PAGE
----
Bondy estimates at least $100,000 was invested into upgrades, inside and out.
— Landscaping: Among the features the Bondys were able to keep after wrap were mango, lemon, orange and grapefruit trees, the fence and an upgraded sprinkler system.
— Many items brought in for the set were removed, like the aqua-blue screen door Marley famously bursts through with a bra in his mouth; a temporary deck; and all the windows that had been initially removed and replaced for filming were re-installed.
— A second “home” — an exact replica of the Bondys’, without the roof — was built inside an expo center in Coconut Grove, near Miami. The set allowed for more room for camera action, though both the real home and the model were used in filming. Photos of the Hollywood home’s neighborhood were taken and enlarged and hung in huge sections around the model home to help set the scene. (The Bondys said they can tell which scenes were shot inside the actual house and which were shot in the model.)
— Extras on the set (those who are just walking by in a scene) make about $100 for 10 to 12 hours of work.
— One scene was cut that surprised the Bondys, who were on-site for the week of filming: One evening, a neighbor is stabbed and is found by John Grogan in her car. What was cut: Marley chasing down and cornering the perpetrator.
— Movie stars come with heavy-duty body guards, particularly Aniston and Wilson; this was Wilson’s first movie after his highly publicized attempted suicide.
— The dog that played Marley is actually named Clyde.
— Of the two mega-watt stars, Wilson was the most friendly, signing autographs and posing for photos with the Bondys and other fans. Aniston didn’t interact with fans, Tim said, and is even more petite than she appears in magazines and movies. HL
The Bondys organized a fundraiser for the Little Traverse Bay Humane Society on Dec. 27, 2008, two days after the film was released on Christmas Day. The Petoskey Cinema donated a theater for showing the film, and the Bondys presented some of their backstage photographs while collecting donations for the local humane society.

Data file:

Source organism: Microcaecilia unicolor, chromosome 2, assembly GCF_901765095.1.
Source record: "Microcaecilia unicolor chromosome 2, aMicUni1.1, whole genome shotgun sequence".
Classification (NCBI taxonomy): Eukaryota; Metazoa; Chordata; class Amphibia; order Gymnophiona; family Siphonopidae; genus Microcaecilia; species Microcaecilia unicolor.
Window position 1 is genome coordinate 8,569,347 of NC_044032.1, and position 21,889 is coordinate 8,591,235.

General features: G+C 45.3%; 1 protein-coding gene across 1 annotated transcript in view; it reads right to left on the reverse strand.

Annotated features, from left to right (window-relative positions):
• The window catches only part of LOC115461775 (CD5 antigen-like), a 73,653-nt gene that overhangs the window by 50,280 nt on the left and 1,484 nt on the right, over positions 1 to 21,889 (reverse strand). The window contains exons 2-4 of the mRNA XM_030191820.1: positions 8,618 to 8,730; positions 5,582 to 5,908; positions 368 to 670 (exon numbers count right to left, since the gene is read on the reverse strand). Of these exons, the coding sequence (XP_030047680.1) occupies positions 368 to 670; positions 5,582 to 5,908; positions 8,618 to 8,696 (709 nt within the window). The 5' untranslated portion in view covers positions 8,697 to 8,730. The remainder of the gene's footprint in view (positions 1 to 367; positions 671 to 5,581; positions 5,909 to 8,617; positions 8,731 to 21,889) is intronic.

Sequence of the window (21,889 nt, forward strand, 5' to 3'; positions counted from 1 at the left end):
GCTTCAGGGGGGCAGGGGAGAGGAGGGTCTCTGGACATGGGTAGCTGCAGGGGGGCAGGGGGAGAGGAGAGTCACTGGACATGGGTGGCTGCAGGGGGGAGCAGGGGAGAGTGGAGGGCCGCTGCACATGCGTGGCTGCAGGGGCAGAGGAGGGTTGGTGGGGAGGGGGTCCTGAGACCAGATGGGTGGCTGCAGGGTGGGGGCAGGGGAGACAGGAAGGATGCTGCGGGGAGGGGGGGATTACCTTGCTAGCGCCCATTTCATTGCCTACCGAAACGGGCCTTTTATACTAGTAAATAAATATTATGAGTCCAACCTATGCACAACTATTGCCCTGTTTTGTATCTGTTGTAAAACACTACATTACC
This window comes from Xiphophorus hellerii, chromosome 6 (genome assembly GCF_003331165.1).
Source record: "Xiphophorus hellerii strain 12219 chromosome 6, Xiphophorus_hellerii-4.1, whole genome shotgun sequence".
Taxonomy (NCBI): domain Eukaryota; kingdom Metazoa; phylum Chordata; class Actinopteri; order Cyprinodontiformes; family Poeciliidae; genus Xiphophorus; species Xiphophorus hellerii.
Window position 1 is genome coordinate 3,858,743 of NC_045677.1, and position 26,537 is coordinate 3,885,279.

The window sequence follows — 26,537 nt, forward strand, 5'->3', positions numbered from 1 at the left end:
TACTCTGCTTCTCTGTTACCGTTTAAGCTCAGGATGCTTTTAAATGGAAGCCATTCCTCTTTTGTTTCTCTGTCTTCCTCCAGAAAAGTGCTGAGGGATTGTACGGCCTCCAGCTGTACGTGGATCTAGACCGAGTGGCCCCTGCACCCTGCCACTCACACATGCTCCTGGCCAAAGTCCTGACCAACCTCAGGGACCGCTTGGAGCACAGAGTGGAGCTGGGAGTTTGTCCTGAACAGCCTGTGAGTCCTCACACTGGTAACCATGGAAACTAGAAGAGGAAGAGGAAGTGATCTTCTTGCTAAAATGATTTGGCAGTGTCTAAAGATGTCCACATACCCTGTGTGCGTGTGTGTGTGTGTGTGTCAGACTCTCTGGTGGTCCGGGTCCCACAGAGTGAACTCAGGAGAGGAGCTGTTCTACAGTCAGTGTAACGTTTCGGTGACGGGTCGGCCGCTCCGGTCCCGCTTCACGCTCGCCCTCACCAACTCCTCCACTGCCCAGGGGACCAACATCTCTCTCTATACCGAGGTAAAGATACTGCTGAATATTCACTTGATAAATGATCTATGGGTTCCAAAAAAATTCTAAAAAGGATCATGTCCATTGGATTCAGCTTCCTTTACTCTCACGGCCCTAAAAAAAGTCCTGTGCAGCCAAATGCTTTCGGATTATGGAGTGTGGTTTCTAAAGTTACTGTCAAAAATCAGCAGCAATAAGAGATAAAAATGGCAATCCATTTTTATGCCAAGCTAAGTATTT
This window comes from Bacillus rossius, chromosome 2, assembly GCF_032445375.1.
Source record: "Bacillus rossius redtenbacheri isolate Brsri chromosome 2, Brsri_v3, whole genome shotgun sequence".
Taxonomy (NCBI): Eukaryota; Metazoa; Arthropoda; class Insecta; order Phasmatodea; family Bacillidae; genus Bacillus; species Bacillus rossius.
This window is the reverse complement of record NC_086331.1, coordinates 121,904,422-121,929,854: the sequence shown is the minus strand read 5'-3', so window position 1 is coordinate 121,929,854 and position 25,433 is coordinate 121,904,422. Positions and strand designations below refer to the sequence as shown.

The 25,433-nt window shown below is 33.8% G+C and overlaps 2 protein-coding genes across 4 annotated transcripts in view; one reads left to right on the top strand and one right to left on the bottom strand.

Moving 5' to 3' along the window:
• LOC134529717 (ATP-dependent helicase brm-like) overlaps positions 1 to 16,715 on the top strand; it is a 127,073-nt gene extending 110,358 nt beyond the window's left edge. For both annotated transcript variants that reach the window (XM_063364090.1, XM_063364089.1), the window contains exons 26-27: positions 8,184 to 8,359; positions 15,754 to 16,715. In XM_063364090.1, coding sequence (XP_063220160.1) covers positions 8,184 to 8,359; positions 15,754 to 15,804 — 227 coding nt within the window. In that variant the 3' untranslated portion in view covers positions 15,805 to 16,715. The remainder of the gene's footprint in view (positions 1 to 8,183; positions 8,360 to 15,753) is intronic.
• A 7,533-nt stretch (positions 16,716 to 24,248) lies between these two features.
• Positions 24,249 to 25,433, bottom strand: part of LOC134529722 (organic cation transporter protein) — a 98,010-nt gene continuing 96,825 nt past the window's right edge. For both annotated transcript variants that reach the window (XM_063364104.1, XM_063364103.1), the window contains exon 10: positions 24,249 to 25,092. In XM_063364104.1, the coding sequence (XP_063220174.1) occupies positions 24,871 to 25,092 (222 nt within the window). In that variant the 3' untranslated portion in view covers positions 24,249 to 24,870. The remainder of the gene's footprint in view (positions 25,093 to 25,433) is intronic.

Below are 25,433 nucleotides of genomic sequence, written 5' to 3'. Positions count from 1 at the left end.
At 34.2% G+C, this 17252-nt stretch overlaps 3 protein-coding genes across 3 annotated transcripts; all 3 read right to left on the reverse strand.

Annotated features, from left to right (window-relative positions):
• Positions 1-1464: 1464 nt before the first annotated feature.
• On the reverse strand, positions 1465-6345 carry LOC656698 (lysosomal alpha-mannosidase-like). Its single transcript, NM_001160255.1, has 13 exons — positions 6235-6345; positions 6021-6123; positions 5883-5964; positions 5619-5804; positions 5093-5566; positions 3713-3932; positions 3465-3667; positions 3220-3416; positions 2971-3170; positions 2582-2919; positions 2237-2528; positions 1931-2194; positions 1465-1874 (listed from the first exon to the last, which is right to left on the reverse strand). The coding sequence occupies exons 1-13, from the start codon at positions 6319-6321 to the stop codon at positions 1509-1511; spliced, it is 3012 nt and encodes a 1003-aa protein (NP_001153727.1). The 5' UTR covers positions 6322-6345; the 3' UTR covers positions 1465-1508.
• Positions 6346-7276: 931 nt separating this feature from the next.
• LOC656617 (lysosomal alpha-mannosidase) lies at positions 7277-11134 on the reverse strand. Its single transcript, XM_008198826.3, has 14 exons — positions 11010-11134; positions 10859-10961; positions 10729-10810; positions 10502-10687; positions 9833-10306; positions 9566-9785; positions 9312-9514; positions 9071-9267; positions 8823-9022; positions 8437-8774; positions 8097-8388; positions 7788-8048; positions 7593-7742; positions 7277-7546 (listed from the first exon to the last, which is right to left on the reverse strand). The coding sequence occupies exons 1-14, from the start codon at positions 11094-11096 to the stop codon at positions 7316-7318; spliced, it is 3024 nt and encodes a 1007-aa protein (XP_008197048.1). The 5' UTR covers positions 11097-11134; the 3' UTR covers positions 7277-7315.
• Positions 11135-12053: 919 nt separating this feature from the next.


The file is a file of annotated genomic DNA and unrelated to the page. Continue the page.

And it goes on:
They would like the generosity to continue to the animal shelter; anyone interested in donating can contact the LTBHS at www.ltbhs.com; (231) 347-2396.
Haven’t seen the movie yet?
And get extra boxes of tissues. It doesn’t matter how many times you see it or if you can guess what happens, you will cry.
The movie is based on the 2005 book by journalist John Grogan, “Marley & Me: Life and Love with the World’s Worst Dog.” The New York Times bestseller is an autobiographical tale told in first-person, portraying Grogan and his family’s life during the 13 years they lived with their dog, Marley.
Marley, a yellow Labrador retriever, is described as a highly strung, boisterous, and somewhat uncontrolled dog. He is strong, endlessly hungry, eager to be active, and often destructive of their property (but completely without malice).
His acts and behaviors are forgiven, however, since it is clear that he has a heart of gold and is merely living within his nature. Rated: PG.